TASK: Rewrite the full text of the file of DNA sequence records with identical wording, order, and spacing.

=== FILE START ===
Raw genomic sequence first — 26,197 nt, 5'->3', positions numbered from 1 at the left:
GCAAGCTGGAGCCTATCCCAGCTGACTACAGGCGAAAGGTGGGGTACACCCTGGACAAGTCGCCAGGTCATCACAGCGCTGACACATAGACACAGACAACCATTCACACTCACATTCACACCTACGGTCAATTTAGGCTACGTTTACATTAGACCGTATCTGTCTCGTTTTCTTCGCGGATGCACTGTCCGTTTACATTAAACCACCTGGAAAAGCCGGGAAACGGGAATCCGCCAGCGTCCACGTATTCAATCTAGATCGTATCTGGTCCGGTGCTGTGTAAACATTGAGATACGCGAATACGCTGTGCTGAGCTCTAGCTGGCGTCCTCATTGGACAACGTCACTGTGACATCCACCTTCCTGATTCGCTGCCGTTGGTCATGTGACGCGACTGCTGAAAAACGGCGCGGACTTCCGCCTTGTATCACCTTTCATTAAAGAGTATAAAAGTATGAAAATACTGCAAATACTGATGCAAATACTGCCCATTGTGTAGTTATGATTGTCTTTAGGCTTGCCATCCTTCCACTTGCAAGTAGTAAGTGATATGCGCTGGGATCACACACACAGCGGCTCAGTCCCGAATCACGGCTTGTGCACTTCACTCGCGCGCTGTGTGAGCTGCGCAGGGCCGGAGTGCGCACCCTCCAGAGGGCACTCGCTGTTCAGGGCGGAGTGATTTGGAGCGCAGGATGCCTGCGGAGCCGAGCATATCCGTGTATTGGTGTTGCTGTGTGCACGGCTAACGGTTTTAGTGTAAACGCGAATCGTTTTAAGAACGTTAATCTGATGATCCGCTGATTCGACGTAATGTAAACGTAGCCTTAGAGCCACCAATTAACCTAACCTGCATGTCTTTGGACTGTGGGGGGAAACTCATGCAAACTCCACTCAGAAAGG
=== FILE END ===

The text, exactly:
Raw genomic sequence first — 26,197 nt, 5'->3', positions numbered from 1 at the left:
GCAAGCTGGAGCCTATCCCAGCTGACTACAGGCGAAAGGTGGGGTACACCCTGGACAAGTCGCCAGGTCATCACAGCGCTGACACATAGACACAGACAACCATTCACACTCACATTCACACCTACGGTCAATTTAGGCTACGTTTACATTAGACCGTATCTGTCTCGTTTTCTTCGCGGATGCACTGTCCGTTTACATTAAACCACCTGGAAAAGCCGGGAAACGGGAATCCGCCAGCGTCCACGTATTCAATCTAGATCGTATCTGGTCCGGTGCTGTGTAAACATTGAGATACGCGAATACGCTGTGCTGAGCTCTAGCTGGCGTCCTCATTGGACAACGTCACTGTGACATCCACCTTCCTGATTCGCTGCCGTTGGTCATGTGACGCGACTGCTGAAAAACGGCGCGGACTTCCGCCTTGTATCACCTTTCATTAAAGAGTATAAAAGTATGAAAATACTGCAAATACTGATGCAAATACTGCCCATTGTGTAGTTATGATTGTCTTTAGGCTTGCCATCCTTCCACTTGCAAGTAGTAAGTGATATGCGCTGGGATCACACACACAGCGGCTCAGTCCCGAATCACGGCTTGTGCACTTCACTCGCGCGCTGTGTGAGCTGCGCAGGGCCGGAGTGCGCACCCTCCAGAGGGCACTCGCTGTTCAGGGCGGAGTGATTTGGAGCGCAGGATGCCTGCGGAGCCGAGCATATCCGTGTATTGGTGTTGCTGTGTGCACGGCTAACGGTTTTAGTGTAAACGCGAATCGTTTTAAGAACGTTAATCTGATGATCCGCTGATTCGACGTAATGTAAACGTAGCCTTAGAGCCACCAATTAACCTAACCTGCATGTCTTTGGACTGTGGGGGGAAACTCATGCAAACTCCACTCAGAAAGG